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Neoscona domiciliorum facts for kids

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Neoscona domiciliorum
Neoscona domiciliorum in FL 09 22 2020 1.jpg
Female at Fort Clinch State Park in Florida
Scientific classification
Genus:
Neoscona
Species:
domiciliorum
Synonyms
  • Araneus benjaminus Petrunkevitch, 1911
  • Epeira benjamina Mccook, 1894
  • Epeira benjamini Keyserling, 1892
  • Epeira domiciliorum Hentz, 1847
  • Neoscona benjamina F. O. Pickard-Cambridge, 1904

Neoscona domiciliorum, commonly known as the spotted orbweaver or redfemured spotted orbweaver, is a spider in the family Araneidae. The specific epithet domiciliorum means "of dwellings" in Latin and refers to the fact that this species is often found living on buildings. Their bites are not known to cause serious harm in humans.

Description

Adults can be identified by a bright white or yellow marking on the back of the abdomen. These markings generally have lateral broad, black stripes on either side with a thin transverse white band near the front making a pale cruciform shape. The first segment of each leg is red while the remaining segments are banded in black and pale gray. The underside is dark with four white spots on the abdomen which is red at the tip. As in other species in the genus Neoscona, there is a characteristic longitudinal groove on the carapace which separates them from species in Araneus.

Females are 7 to 16 millimetres (0.28 to 0.63 in) long and are sparsely covered in short gray hairs. Males are about 8 millimetres (0.31 in) long and have a relatively small, linear abdomen.

Habitat and distribution

It is endemic to the United States, southeast of a line joining Texas, Indiana and Massachusetts. It prefers woodland habitats, particularly moist woods dominated by hardwood trees. Though usually nocturnal, females are commonly found in moist woodlands of Florida throughout the autumn season. They can also be found on buildings, especially under the eaves where they may go unnoticed due to nocturnal habits.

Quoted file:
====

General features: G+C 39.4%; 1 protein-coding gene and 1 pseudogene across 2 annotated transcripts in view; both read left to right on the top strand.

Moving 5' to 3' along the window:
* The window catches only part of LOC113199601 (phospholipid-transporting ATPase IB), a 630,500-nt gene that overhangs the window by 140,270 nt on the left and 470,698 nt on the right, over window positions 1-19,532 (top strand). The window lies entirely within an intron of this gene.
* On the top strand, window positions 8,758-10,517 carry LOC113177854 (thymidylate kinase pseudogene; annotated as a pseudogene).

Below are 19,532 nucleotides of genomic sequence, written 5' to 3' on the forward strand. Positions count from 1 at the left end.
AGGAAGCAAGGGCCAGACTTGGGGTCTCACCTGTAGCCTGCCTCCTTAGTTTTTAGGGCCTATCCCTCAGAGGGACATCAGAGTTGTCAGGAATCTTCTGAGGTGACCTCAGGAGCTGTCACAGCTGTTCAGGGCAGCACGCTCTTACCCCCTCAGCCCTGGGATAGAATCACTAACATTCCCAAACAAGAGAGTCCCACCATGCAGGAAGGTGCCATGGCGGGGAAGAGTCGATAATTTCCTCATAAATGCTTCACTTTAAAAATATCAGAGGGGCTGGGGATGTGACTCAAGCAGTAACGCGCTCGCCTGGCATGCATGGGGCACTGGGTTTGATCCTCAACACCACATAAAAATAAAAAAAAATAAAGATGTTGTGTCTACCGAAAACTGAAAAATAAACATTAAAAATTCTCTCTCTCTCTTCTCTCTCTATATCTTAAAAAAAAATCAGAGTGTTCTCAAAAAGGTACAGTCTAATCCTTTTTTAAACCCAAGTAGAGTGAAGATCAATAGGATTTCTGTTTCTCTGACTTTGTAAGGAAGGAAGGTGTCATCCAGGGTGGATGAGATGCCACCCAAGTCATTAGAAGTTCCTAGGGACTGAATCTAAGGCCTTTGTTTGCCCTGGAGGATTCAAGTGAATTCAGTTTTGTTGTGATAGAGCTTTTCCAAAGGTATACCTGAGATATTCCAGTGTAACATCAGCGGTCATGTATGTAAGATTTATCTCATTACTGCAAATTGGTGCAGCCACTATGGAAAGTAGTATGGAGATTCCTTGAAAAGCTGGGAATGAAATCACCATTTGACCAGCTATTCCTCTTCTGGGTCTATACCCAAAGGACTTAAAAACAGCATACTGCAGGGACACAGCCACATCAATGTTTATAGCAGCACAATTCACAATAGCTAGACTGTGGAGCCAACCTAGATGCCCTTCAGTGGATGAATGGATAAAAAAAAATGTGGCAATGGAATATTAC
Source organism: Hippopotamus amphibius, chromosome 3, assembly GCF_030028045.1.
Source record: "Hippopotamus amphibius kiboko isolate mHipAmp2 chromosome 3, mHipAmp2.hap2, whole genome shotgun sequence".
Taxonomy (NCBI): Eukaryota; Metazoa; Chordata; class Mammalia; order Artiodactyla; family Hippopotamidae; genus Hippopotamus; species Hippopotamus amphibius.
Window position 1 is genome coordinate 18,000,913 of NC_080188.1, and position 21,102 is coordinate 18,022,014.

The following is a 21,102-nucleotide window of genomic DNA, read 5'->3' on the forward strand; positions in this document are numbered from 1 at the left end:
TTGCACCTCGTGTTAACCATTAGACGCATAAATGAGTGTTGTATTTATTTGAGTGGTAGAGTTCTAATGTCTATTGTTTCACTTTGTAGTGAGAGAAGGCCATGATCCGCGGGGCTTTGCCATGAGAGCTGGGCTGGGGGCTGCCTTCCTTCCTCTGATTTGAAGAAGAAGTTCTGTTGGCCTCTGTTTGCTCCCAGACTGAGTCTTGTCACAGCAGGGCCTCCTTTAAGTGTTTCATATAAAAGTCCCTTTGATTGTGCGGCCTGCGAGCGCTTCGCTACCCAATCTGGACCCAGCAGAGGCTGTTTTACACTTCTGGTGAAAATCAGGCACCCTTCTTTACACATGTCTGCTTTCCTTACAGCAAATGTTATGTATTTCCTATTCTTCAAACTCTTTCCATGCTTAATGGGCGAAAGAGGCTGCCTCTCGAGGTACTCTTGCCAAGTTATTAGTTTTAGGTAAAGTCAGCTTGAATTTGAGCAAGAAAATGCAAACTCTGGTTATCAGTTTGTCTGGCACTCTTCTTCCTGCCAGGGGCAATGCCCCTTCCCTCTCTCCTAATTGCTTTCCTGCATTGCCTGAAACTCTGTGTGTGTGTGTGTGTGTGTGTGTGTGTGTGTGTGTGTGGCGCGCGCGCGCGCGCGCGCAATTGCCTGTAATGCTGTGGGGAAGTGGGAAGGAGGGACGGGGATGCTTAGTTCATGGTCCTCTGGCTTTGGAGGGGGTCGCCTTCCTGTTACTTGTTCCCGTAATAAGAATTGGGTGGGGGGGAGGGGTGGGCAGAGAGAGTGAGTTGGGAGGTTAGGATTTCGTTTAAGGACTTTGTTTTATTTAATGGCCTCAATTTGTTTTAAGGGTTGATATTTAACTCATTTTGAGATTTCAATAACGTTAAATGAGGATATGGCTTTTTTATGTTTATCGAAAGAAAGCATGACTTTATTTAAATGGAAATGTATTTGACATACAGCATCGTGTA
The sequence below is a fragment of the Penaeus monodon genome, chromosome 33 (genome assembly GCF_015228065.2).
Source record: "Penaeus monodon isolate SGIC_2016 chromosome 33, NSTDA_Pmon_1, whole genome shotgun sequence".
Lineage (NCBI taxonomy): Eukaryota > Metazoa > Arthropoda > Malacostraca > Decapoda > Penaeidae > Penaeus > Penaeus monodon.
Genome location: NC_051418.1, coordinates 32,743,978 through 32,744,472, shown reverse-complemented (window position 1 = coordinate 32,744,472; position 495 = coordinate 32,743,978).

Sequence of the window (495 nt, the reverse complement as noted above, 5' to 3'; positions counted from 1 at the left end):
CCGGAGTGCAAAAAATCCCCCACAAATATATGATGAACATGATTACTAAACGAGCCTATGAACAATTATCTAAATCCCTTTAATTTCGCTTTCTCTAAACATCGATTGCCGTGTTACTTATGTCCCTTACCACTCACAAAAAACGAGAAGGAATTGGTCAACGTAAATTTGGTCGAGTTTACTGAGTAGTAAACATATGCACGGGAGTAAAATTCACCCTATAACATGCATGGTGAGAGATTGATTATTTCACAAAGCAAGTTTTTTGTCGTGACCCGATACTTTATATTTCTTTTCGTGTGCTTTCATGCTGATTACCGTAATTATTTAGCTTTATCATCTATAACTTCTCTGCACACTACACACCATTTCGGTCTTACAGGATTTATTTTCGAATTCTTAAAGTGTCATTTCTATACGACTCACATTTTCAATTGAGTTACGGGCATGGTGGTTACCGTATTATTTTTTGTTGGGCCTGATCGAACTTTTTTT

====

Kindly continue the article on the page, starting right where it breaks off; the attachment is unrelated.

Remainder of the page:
Webs

Webs are placed vertically in trees and shrubs or on buildings. They can be up to 50 centimetres (20 in) in diameter with even longer frame lines attached to shrubs or to the ground. Unlike members of Araneus, the hub is open and is crossed by only one or two threads. It is built by females, and is frequently replaced, being built at dusk and usually taken down before daybreak. Late in the season the web may be left in place during the day, perhaps because the female has greater nutritional needs at this time when she is preparing for egg laying.

A retreat formed of leaves or debris bound together with silk is built near one end of a frame line. This is for use during the day as at night the spider normally occupies the hub of the web and is alert to every tremor.

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